Most personal injury cases settle out of court, well before trial, and many settle before a personal injury lawsuit even needs to be filed. Settling out of court can provide a number of advantages over litigating a case through to the (often bitter) end. This article discusses those advantages in detail.
Typically, the injured person (the plaintiff) in a personal injury lawsuit will have a contingency fee arrangement with his or her attorney. The most common arrangement is that the attorney will receive around 33 percent of any pre-trial settlement and about 40 percent of any amount received after trial begins.
A defendant will typically hire an attorney and pay an hourly rate, so the very time-intensive lawsuit process represents a significant out-of-pocket expense for the defendant, compared to settling. Paying more to attorneys is not the only expense of litigation. Expert witnesses, court costs, travel and lost time from work can all add up considerably. (Learn more about the cost of taking a personal injury case to court.)
Keep in mind that the earlier a case settles, the less expensive the litigation process is for both parties, particularly a defendant paying at an hourly rate. The pre-trial discovery process can involve numerous depositions, including depositions of experts. Some plaintiffs' attorneys will agree to pay pre-litigation expenses like expert witness fees up front, but some do not—and if the fees are paid up front, they then come out of any award or settlement. If the defendant's liability and the nature and extent of the plaintiff's injuries are fairly clear early on, both parties benefit from settling earlier.
If the defendant's attorney is being paid by an insurance company, these considerations change in theory. An insurance company is under an obligation to settle cases in "good faith" and is technically not permitted to settle a case early simply to save on litigation costs. However, if the plaintiff accepts or proposes a reasonable settlement offer, the defendant cannot refuse the offer simply because he or she is not paying the bill.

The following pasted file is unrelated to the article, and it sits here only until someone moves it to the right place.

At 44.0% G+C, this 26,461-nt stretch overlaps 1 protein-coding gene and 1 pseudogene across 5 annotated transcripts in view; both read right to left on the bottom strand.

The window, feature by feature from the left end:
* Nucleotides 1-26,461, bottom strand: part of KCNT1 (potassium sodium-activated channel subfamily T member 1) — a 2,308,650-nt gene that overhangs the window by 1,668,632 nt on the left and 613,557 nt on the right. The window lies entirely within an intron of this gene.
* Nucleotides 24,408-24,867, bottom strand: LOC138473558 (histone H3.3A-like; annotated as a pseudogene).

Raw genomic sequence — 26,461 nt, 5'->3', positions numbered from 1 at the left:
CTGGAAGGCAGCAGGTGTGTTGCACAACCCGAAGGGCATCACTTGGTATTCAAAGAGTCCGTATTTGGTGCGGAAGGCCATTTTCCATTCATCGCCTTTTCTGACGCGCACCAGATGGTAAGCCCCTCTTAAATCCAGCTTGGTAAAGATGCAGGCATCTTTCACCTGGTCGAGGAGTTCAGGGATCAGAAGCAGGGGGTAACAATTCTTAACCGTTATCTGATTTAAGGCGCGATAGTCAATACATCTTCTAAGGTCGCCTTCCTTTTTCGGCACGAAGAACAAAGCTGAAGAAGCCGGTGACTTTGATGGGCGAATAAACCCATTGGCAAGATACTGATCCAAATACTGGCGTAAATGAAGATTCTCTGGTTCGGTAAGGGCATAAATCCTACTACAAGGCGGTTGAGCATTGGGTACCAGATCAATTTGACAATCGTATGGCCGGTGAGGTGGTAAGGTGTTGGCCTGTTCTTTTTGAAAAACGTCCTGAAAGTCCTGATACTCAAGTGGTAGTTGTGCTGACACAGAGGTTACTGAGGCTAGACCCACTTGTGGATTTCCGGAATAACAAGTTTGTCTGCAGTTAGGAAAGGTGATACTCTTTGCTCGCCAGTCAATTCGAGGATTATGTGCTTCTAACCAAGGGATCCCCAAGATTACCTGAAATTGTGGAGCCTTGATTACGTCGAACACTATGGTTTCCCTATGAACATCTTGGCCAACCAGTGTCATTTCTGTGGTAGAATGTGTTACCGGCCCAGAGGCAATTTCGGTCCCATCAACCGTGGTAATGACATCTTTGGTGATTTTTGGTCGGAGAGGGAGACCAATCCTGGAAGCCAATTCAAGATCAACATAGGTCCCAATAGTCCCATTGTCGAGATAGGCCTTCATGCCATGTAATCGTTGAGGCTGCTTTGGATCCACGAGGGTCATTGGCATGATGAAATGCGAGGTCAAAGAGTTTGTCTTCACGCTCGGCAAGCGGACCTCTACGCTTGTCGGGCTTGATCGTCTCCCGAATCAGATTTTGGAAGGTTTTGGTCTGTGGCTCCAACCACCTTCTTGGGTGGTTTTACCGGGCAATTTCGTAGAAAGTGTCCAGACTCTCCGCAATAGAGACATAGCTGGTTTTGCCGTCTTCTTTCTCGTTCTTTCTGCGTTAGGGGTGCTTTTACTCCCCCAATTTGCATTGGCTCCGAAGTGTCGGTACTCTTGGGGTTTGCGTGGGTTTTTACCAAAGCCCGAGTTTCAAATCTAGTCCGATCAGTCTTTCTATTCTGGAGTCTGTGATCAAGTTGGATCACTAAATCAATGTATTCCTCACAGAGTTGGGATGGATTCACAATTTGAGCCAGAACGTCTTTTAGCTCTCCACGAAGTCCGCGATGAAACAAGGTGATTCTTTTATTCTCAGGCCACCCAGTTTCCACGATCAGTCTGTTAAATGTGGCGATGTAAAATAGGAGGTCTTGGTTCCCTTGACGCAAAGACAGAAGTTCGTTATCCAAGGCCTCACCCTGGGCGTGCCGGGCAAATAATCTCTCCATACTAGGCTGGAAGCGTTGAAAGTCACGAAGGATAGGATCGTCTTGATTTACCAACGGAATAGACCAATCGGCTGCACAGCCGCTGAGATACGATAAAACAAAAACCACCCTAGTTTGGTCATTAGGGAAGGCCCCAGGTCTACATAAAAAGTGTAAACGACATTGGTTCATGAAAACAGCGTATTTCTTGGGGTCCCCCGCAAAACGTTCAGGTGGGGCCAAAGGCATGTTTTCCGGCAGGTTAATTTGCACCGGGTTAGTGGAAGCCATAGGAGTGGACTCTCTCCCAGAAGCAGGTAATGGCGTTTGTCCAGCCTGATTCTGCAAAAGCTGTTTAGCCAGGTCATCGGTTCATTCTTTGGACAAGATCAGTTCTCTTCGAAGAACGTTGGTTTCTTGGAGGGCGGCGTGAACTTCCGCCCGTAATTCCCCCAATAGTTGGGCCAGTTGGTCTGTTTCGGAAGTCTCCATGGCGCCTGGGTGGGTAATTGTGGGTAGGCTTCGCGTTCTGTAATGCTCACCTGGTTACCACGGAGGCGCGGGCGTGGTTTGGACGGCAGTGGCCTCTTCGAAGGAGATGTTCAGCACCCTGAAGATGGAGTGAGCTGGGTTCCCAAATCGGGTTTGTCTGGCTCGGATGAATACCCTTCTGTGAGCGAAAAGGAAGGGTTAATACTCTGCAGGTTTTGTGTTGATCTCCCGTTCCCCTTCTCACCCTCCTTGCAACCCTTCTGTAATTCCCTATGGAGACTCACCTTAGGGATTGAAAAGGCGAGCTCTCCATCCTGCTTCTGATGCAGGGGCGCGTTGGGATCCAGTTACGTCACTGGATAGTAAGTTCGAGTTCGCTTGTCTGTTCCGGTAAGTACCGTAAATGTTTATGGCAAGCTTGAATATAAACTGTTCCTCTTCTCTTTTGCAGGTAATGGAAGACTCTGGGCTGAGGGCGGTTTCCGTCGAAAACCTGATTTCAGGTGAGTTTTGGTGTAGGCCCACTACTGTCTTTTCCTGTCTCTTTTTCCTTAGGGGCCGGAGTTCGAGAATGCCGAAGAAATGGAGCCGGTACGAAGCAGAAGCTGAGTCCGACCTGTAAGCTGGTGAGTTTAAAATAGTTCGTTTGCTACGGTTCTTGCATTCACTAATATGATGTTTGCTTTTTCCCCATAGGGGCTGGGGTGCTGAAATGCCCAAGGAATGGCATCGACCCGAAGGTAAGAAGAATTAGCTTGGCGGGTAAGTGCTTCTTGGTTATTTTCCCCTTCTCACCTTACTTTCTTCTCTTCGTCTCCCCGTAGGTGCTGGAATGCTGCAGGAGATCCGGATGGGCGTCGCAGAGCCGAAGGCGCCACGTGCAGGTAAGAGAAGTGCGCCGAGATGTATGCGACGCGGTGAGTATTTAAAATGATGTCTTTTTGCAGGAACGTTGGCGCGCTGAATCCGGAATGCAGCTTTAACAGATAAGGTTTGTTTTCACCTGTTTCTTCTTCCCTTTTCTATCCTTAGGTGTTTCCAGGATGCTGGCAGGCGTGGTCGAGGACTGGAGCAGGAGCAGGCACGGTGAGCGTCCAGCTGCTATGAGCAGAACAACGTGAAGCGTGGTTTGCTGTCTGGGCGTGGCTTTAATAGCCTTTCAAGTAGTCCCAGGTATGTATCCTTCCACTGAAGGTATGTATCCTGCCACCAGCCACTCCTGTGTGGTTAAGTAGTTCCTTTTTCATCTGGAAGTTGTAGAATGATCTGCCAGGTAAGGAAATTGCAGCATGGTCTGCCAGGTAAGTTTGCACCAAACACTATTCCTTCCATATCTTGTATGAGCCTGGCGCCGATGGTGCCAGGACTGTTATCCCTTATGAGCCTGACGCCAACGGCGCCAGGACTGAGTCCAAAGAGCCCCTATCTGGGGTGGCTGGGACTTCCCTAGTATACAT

Although a typical personal injury trial will not last more than a few days, the process can be extremely stressful for everyone involved. Both parties can be subjected to examination and cross-examination on the witness stand, and have their past (and their character) publicly scrutinized. In addition, the weeks leading up to a trial can be very labor- intensive for both parties, not just their attorneys. With a settlement, an agreement is negotiated, the defendant (typically) pays some damages to the plaintiff, and the matter is concluded.
While a jury may award the plaintiff much higher damages (more money) than what the defendant offers to settle the case, there is no guarantee. Trials are notoriously unpredictable. Key evidence might be excluded by the judge, eyewitnesses might come across as unreliable, inconsistencies in the plaintiff's testimony might come out, etc. The modern legal system is designed to take surprises out of the trial process, but the system is not fool proof.
Even more unpredictable than proving liability, however, is just what the jury will award a plaintiff who wins at trial. What a plaintiff receives is up to the jury's discretion, and predicting what that number will be ahead of time can never be more than an educated guess. With an out-of-court settlement, both parties have negotiated control over how much a defendant must pay out. In fact, many states encourage settlement by requiring the plaintiff to pay the defendant's attorney fees if the plaintiff wins less at trial than what the defendant offered to settle. (More: What's the "average" personal injury settlement?)
A trial will often not commence until more than a year after the initial lawsuit is filed. Even after one of the parties wins at trial, the other party can prolong the uncertainty by appealing the outcome. Even with a relatively simple personal injury case, it is not uncommon for the entire process (from filing the lawsuit to receiving damages awarded at trial after several appeals) to take three or four years (sometimes significantly longer). With a settlement, on the other hand, the parties know exactly how much money will exchange hands, and both can put the matter behind them after the settlement agreement is signed (settlements aren't appealable). Learn more about how long it takes to settle a personal injury case.
Unless the judge orders the records sealed, which will rarely ever happen in a personal injury case, all the details of a trial are public record. This means all of the witness testimony, all of the evidence, everything the two sides used to make each other look as bad as possible, will be available for anyone to read. By settling the personal injury case out of court, the parties are in complete control of what remains private and what remains public, including the terms of settlement.
If a defendant loses at trial (or loses any subsequent appeals), he or she has been officially declared liable for the plaintiff's injuries. If the parties settle, however, the defendant is not required to admit liability. This may not be ideal for a plaintiff who feels morally invested in proving a defendant's guilt, but it is a significant bonus to a defendant concerned about having a public record of negligence or intentional wrongdoing.